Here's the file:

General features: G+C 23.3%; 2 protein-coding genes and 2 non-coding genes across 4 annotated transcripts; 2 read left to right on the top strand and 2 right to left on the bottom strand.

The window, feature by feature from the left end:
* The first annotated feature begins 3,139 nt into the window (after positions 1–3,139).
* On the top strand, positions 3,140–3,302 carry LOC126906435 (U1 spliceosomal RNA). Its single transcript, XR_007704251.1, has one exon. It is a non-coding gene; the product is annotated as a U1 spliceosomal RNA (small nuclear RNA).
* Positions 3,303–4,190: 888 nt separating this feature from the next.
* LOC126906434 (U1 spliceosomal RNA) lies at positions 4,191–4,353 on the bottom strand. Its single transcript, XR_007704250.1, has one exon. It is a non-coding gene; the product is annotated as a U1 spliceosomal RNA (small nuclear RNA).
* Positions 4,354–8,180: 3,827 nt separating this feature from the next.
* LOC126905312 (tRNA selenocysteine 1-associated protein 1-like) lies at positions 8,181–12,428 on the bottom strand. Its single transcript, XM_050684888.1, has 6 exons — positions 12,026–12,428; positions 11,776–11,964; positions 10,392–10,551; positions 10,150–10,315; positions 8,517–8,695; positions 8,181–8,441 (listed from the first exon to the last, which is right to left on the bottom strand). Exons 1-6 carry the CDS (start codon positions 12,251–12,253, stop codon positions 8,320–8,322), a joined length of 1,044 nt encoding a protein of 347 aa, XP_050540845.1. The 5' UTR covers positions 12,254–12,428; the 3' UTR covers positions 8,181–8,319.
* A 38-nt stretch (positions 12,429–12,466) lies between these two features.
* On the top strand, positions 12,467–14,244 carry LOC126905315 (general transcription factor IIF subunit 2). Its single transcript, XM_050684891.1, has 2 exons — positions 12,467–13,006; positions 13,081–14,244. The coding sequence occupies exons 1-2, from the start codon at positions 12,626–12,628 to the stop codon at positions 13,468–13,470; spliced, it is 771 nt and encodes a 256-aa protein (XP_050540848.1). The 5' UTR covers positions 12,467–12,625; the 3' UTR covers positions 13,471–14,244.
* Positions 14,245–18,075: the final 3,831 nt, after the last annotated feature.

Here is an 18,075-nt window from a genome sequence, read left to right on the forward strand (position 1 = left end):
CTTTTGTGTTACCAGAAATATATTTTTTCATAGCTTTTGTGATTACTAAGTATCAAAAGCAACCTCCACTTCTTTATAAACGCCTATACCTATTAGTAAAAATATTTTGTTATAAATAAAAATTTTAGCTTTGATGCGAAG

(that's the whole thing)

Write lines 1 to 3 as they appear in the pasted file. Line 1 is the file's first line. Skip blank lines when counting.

General features: G+C 23.3%; 2 protein-coding genes and 2 non-coding genes across 4 annotated transcripts; 2 read left to right on the top strand and 2 right to left on the bottom strand.

The window, feature by feature from the left end:
* The first annotated feature begins 3,139 nt into the window (after positions 1–3,139).